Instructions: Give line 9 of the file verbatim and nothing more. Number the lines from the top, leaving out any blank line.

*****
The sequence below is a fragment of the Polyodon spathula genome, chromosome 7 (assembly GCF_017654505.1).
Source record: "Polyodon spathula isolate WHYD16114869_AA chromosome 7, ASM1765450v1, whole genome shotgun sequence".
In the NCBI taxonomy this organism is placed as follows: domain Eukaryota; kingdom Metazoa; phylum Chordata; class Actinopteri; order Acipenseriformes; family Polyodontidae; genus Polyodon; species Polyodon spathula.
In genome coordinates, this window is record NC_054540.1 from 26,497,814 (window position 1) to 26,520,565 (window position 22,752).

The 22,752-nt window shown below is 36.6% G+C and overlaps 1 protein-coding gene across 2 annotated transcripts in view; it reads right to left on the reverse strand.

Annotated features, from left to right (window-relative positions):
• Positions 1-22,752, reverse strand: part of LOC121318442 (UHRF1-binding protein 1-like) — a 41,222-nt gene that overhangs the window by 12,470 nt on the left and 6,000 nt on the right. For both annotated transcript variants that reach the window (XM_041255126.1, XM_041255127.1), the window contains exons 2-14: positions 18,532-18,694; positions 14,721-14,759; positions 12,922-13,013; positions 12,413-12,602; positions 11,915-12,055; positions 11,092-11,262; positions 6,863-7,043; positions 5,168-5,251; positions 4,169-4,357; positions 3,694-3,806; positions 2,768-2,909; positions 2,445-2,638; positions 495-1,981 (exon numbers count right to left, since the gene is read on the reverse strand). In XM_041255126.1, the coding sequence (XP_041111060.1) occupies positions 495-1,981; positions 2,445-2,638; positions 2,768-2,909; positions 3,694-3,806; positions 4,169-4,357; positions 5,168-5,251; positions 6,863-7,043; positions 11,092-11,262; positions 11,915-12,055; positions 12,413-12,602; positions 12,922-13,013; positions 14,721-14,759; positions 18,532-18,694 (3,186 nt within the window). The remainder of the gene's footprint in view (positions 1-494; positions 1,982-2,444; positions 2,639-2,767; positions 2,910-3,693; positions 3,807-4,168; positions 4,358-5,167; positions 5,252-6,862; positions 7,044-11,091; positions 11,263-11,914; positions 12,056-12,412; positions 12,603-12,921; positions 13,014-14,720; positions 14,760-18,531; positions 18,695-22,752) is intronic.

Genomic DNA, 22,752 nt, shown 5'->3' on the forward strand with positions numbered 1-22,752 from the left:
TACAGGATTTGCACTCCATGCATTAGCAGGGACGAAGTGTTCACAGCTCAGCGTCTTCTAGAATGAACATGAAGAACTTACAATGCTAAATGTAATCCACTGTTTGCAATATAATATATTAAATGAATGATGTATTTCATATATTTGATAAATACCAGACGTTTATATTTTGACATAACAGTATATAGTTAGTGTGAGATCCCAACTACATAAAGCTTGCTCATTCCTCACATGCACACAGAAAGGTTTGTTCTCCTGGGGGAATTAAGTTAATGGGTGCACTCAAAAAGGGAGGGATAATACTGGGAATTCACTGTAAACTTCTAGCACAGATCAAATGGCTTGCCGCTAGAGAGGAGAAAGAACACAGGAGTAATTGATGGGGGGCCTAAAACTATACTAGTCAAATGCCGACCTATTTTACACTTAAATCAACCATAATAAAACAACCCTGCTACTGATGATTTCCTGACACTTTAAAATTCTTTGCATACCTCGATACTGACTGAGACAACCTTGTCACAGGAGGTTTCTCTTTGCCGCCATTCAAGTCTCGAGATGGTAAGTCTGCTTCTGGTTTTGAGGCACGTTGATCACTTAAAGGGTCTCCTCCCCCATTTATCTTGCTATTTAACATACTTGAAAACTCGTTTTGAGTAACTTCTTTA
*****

TACAGGATTTGCACTCCATGCATTAGCAGGGACGAAGTGTTCACAGCTCAGCGTCTTCTAGAATGAACATGAAGAACTTACAATGCTAAATGTAATCCACTGTTTGCAATATAATATATTAAATGAATGATGTATTTCATATATTTGATAAATACCAGACGTTTATATTTTGACATAACAGTATATAGTTAGTGTGAGATCCCAACTACATAAAGCTTGCTCATTCCTCACATGCACACAGAAAGGTTTGTTCTCCTGGGGGAATTAAGTTAATGGGTGCACTCAAAAAGGGAGGGATAATACTGGGAATTCACTGTAAACTTCTAGCACAGATCAAATGGCTTGCCGCTAGAGAGGAGAAAGAACACAGGAGTAATTGATGGGGGGCCTAAAACTATACTAGTCAAATGCCGACCTATTTTACACTTAAATCAACCATAATAAAACAACCCTGCTACTGATGATTTCCTGACACTTTAAAATTCTTTGCATACCTCGATACTGACTGAGACAACCTTGTCACAGGAGGTTTCTCTTTGCCGCCATTCAAGTCTCGAGATGGTAAGTCTGCTTCTGGTTTTGAGGCACGTTGATCACTTAAAGGGTCTCCTCCCCCATTTATCTTGCTATTTAACATACTTGAAAACTCGTTTTGAGTAACTTCTTTA